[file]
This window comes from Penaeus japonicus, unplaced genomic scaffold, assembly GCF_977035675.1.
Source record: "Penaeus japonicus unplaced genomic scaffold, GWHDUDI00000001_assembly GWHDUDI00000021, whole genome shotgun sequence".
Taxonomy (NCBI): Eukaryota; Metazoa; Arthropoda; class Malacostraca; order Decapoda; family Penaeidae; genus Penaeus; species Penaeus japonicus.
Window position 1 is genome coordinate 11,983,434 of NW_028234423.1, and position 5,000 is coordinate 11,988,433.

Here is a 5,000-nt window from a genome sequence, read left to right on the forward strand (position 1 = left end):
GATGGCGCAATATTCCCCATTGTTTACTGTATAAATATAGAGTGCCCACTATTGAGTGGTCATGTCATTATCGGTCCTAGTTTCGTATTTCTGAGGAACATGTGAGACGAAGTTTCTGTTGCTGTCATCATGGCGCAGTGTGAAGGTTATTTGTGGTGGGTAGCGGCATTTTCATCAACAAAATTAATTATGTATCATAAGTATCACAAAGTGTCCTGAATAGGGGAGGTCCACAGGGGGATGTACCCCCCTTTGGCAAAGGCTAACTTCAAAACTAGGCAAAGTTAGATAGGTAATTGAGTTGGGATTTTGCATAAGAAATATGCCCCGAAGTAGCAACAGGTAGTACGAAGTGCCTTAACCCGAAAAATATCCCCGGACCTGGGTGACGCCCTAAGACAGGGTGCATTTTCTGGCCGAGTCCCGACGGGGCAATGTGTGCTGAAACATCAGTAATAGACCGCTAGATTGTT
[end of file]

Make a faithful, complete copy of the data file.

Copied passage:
This window comes from Penaeus japonicus, unplaced genomic scaffold, assembly GCF_977035675.1.
Source record: "Penaeus japonicus unplaced genomic scaffold, GWHDUDI00000001_assembly GWHDUDI00000021, whole genome shotgun sequence".
Taxonomy (NCBI): Eukaryota; Metazoa; Arthropoda; class Malacostraca; order Decapoda; family Penaeidae; genus Penaeus; species Penaeus japonicus.
Window position 1 is genome coordinate 11,983,434 of NW_028234423.1, and position 5,000 is coordinate 11,988,433.

Here is a 5,000-nt window from a genome sequence, read left to right on the forward strand (position 1 = left end):
GATGGCGCAATATTCCCCATTGTTTACTGTATAAATATAGAGTGCCCACTATTGAGTGGTCATGTCATTATCGGTCCTAGTTTCGTATTTCTGAGGAACATGTGAGACGAAGTTTCTGTTGCTGTCATCATGGCGCAGTGTGAAGGTTATTTGTGGTGGGTAGCGGCATTTTCATCAACAAAATTAATTATGTATCATAAGTATCACAAAGTGTCCTGAATAGGGGAGGTCCACAGGGGGATGTACCCCCCTTTGGCAAAGGCTAACTTCAAAACTAGGCAAAGTTAGATAGGTAATTGAGTTGGGATTTTGCATAAGAAATATGCCCCGAAGTAGCAACAGGTAGTACGAAGTGCCTTAACCCGAAAAATATCCCCGGACCTGGGTGACGCCCTAAGACAGGGTGCATTTTCTGGCCGAGTCCCGACGGGGCAATGTGTGCTGAAACATCAGTAATAGACCGCTAGATTGTT